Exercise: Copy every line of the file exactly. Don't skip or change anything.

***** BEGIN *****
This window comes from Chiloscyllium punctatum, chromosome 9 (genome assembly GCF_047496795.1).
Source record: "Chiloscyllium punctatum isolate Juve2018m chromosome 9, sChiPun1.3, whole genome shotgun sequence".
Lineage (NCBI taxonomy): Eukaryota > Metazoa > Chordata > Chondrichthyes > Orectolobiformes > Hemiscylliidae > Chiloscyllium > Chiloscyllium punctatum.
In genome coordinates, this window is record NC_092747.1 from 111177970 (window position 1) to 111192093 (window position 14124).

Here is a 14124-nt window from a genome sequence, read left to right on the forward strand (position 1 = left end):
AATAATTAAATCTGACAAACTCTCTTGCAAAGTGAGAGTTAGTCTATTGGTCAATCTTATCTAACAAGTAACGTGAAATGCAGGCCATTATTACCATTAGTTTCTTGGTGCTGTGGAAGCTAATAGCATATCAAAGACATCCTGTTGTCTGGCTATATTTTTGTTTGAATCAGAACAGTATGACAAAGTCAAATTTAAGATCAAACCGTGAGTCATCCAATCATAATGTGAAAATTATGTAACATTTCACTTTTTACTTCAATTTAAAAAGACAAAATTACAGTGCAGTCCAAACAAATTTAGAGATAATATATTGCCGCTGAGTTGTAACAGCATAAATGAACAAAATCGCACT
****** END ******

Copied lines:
This window comes from Chiloscyllium punctatum, chromosome 9 (genome assembly GCF_047496795.1).
Source record: "Chiloscyllium punctatum isolate Juve2018m chromosome 9, sChiPun1.3, whole genome shotgun sequence".
Lineage (NCBI taxonomy): Eukaryota > Metazoa > Chordata > Chondrichthyes > Orectolobiformes > Hemiscylliidae > Chiloscyllium > Chiloscyllium punctatum.
In genome coordinates, this window is record NC_092747.1 from 111177970 (window position 1) to 111192093 (window position 14124).

Here is a 14124-nt window from a genome sequence, read left to right on the forward strand (position 1 = left end):
AATAATTAAATCTGACAAACTCTCTTGCAAAGTGAGAGTTAGTCTATTGGTCAATCTTATCTAACAAGTAACGTGAAATGCAGGCCATTATTACCATTAGTTTCTTGGTGCTGTGGAAGCTAATAGCATATCAAAGACATCCTGTTGTCTGGCTATATTTTTGTTTGAATCAGAACAGTATGACAAAGTCAAATTTAAGATCAAACCGTGAGTCATCCAATCATAATGTGAAAATTATGTAACATTTCACTTTTTACTTCAATTTAAAAAGACAAAATTACAGTGCAGTCCAAACAAATTTAGAGATAATATATTGCCGCTGAGTTGTAACAGCATAAATGAACAAAATCGCACT